Civitavecchia is the coastal port to the northwest of Rome, and gateway to the Eternal City. This 2nd century port retains many features from its long history, including the Roman Dock and the 16th-century Michelangelo Fort. The National Archaeological Museum exhibits many ancient artefacts, and many visitors discover Terme Taurine, the ruins of a Roman thermal bath.
Principally however, the port is the main access point for Italy’s capital.[ReadMoreMob] From the Colosseum and Forum of Ancient Rome to the city's great masterpieces of Renaissance and Baroque art and architecture, the emblems of past grandeur and wealth provide a grandiose backdrop for the elegant designer boutiques, pavement cafes, inviting trattoria and countless sophisticated pleasures of today's vibrant capital.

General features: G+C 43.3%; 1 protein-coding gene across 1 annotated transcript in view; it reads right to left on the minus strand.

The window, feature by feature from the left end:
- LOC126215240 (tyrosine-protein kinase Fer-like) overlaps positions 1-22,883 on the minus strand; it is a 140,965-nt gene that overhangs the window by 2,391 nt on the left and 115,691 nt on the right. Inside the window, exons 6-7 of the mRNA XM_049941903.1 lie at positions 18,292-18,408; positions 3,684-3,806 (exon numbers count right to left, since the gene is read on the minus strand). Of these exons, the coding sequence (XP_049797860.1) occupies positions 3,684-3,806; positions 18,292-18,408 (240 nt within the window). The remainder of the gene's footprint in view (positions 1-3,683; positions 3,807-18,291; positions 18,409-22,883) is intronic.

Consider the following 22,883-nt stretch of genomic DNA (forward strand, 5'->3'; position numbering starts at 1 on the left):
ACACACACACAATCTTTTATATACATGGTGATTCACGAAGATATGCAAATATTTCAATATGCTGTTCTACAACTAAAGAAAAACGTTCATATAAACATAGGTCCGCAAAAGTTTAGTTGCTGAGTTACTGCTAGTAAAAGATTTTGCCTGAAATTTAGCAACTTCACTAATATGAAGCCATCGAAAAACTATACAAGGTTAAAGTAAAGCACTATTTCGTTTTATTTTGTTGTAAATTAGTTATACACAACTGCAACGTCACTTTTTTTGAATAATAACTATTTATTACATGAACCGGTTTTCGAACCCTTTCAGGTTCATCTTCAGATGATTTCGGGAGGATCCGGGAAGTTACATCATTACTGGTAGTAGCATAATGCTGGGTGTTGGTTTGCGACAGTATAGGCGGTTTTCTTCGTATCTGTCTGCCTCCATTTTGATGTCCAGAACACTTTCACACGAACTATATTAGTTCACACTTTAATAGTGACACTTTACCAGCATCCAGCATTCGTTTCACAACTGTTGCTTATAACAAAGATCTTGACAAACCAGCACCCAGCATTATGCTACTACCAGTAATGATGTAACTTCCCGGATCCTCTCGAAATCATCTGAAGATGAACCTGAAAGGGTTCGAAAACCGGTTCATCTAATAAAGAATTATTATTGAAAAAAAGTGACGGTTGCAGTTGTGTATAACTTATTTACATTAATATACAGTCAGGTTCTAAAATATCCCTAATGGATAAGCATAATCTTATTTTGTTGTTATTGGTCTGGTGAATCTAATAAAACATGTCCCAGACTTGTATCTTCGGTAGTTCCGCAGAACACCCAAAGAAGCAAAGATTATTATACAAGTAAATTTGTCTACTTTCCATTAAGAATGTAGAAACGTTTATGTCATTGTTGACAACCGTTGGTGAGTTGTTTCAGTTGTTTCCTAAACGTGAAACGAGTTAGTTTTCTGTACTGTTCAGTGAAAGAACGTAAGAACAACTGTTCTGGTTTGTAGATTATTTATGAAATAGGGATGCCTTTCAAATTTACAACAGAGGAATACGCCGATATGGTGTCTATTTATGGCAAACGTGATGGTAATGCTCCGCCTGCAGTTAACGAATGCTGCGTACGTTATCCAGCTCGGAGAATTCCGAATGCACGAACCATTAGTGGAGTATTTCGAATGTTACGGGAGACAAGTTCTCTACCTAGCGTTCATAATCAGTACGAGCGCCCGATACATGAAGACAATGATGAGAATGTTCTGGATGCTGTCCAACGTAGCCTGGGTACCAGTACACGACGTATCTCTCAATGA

The Roman aqueducts were one of the greatest inventions of the Romans – providing clean, safe drinking water and sewer systems. Many of the aqueducts have been destroyed, although three that are still standing and worth a visit are the Arch of Drusus, Porta Maggiore and Nero’s Aqueduct
Exploring Rome presents opportunities to revel in the history and ornamental splendour of legendary ancient sites, including the iconic Colosseum, which once seated over 70,000 spectators; the Forum, the very heart of the ancient city; the Palatine Hill, where the emperors' residences were located for 400 years; and many more.
Vatican City is a tiny city-state and an iconic religious site, home to a plethora of world-famous sites and attractions including the Sistine Chapel, famed for Michelangelo's masterpiece; St Peter's Square; and a selection of iconic museums and art galleries.